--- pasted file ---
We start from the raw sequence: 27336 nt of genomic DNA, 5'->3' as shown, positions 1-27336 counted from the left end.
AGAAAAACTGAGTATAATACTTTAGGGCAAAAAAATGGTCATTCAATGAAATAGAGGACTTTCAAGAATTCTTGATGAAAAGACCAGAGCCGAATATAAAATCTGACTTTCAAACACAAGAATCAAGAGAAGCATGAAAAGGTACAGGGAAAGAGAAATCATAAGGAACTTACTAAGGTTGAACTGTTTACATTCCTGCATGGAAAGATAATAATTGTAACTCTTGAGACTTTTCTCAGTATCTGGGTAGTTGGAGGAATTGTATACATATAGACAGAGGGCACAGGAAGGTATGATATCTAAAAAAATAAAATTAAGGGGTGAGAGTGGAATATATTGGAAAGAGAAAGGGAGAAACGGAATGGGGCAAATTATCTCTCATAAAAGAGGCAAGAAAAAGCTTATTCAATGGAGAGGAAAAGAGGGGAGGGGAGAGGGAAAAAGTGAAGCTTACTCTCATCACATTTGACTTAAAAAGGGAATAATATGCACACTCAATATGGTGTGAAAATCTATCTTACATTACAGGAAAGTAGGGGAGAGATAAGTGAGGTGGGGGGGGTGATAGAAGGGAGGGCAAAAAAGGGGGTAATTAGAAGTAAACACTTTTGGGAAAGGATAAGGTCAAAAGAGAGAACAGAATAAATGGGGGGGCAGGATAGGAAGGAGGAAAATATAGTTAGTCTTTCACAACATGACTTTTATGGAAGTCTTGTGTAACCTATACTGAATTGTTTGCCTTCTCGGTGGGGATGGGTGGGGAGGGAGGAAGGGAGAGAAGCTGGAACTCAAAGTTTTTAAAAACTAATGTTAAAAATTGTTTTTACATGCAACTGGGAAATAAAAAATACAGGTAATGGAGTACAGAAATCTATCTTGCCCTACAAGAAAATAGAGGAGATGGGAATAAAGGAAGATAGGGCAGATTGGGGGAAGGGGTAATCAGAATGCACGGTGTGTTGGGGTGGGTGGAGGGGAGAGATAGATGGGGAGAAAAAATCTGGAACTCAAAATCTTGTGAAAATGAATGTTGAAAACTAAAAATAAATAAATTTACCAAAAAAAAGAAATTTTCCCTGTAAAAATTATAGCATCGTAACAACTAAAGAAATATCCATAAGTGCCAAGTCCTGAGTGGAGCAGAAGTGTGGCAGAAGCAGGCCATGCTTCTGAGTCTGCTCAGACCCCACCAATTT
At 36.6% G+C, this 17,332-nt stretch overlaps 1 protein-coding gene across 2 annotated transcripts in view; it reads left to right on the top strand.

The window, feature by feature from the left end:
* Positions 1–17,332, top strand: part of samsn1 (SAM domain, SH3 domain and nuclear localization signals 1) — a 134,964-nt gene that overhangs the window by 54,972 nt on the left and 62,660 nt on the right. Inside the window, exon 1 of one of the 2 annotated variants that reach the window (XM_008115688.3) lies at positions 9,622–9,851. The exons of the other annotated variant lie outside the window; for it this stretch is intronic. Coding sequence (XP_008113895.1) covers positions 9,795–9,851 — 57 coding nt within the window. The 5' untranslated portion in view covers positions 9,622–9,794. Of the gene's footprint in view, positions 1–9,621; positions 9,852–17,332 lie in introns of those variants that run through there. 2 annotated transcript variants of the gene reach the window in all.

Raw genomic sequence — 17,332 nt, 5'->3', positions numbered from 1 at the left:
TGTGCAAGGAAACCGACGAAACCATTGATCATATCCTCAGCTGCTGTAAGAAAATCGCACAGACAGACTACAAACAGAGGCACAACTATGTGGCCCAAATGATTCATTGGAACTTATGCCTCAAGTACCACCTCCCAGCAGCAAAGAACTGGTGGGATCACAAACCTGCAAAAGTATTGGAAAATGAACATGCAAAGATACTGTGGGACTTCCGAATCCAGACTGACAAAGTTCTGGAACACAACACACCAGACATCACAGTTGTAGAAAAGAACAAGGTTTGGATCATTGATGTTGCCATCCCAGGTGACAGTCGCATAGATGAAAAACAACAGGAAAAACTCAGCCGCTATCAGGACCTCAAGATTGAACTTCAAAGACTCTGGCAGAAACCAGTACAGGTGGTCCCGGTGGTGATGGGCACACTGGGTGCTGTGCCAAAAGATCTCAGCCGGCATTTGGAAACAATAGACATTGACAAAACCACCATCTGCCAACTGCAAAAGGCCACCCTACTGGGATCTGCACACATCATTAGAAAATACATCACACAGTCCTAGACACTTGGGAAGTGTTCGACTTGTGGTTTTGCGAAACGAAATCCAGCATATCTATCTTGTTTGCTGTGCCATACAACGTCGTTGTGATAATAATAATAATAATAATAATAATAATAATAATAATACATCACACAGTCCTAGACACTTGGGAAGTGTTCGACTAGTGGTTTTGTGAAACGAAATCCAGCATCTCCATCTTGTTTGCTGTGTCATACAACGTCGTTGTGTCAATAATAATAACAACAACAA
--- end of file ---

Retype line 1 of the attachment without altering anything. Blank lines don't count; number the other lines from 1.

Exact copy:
We start from the raw sequence: 27336 nt of genomic DNA, 5'->3' as shown, positions 1-27336 counted from the left end.